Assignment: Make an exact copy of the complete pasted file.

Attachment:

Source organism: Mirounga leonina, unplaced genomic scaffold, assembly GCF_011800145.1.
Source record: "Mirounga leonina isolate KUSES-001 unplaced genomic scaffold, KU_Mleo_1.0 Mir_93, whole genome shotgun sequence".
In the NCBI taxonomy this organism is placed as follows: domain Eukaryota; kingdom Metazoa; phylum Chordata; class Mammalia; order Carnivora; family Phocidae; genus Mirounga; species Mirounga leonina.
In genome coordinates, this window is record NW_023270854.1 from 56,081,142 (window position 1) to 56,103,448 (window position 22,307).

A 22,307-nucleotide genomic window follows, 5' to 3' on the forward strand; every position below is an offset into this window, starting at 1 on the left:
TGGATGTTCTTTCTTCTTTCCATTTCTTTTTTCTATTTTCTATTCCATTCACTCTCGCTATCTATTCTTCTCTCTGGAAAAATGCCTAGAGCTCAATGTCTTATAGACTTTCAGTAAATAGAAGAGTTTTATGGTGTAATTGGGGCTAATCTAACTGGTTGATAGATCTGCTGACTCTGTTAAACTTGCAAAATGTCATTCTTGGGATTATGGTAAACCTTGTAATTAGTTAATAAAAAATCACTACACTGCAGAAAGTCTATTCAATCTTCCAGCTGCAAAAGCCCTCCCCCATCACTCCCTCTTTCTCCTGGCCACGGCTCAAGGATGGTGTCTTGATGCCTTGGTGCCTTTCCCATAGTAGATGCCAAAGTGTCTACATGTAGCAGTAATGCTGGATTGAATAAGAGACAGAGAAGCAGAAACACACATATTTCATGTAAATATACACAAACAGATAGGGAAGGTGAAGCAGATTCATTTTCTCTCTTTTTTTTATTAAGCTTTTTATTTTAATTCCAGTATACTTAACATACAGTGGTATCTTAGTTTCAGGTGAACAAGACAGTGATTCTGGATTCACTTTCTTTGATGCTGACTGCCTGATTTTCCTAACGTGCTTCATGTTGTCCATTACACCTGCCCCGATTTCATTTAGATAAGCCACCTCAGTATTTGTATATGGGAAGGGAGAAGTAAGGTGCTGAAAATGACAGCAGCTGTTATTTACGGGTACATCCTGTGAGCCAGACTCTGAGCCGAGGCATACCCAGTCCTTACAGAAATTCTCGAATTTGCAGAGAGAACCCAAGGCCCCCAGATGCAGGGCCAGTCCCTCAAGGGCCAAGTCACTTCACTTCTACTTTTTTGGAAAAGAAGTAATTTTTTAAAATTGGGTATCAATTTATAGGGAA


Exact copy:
Source organism: Mirounga leonina, unplaced genomic scaffold, assembly GCF_011800145.1.
Source record: "Mirounga leonina isolate KUSES-001 unplaced genomic scaffold, KU_Mleo_1.0 Mir_93, whole genome shotgun sequence".
In the NCBI taxonomy this organism is placed as follows: domain Eukaryota; kingdom Metazoa; phylum Chordata; class Mammalia; order Carnivora; family Phocidae; genus Mirounga; species Mirounga leonina.
In genome coordinates, this window is record NW_023270854.1 from 56,081,142 (window position 1) to 56,103,448 (window position 22,307).

A 22,307-nucleotide genomic window follows, 5' to 3' on the forward strand; every position below is an offset into this window, starting at 1 on the left:
TGGATGTTCTTTCTTCTTTCCATTTCTTTTTTCTATTTTCTATTCCATTCACTCTCGCTATCTATTCTTCTCTCTGGAAAAATGCCTAGAGCTCAATGTCTTATAGACTTTCAGTAAATAGAAGAGTTTTATGGTGTAATTGGGGCTAATCTAACTGGTTGATAGATCTGCTGACTCTGTTAAACTTGCAAAATGTCATTCTTGGGATTATGGTAAACCTTGTAATTAGTTAATAAAAAATCACTACACTGCAGAAAGTCTATTCAATCTTCCAGCTGCAAAAGCCCTCCCCCATCACTCCCTCTTTCTCCTGGCCACGGCTCAAGGATGGTGTCTTGATGCCTTGGTGCCTTTCCCATAGTAGATGCCAAAGTGTCTACATGTAGCAGTAATGCTGGATTGAATAAGAGACAGAGAAGCAGAAACACACATATTTCATGTAAATATACACAAACAGATAGGGAAGGTGAAGCAGATTCATTTTCTCTCTTTTTTTTATTAAGCTTTTTATTTTAATTCCAGTATACTTAACATACAGTGGTATCTTAGTTTCAGGTGAACAAGACAGTGATTCTGGATTCACTTTCTTTGATGCTGACTGCCTGATTTTCCTAACGTGCTTCATGTTGTCCATTACACCTGCCCCGATTTCATTTAGATAAGCCACCTCAGTATTTGTATATGGGAAGGGAGAAGTAAGGTGCTGAAAATGACAGCAGCTGTTATTTACGGGTACATCCTGTGAGCCAGACTCTGAGCCGAGGCATACCCAGTCCTTACAGAAATTCTCGAATTTGCAGAGAGAACCCAAGGCCCCCAGATGCAGGGCCAGTCCCTCAAGGGCCAAGTCACTTCACTTCTACTTTTTTGGAAAAGAAGTAATTTTTTAAAATTGGGTATCAATTTATAGGGAA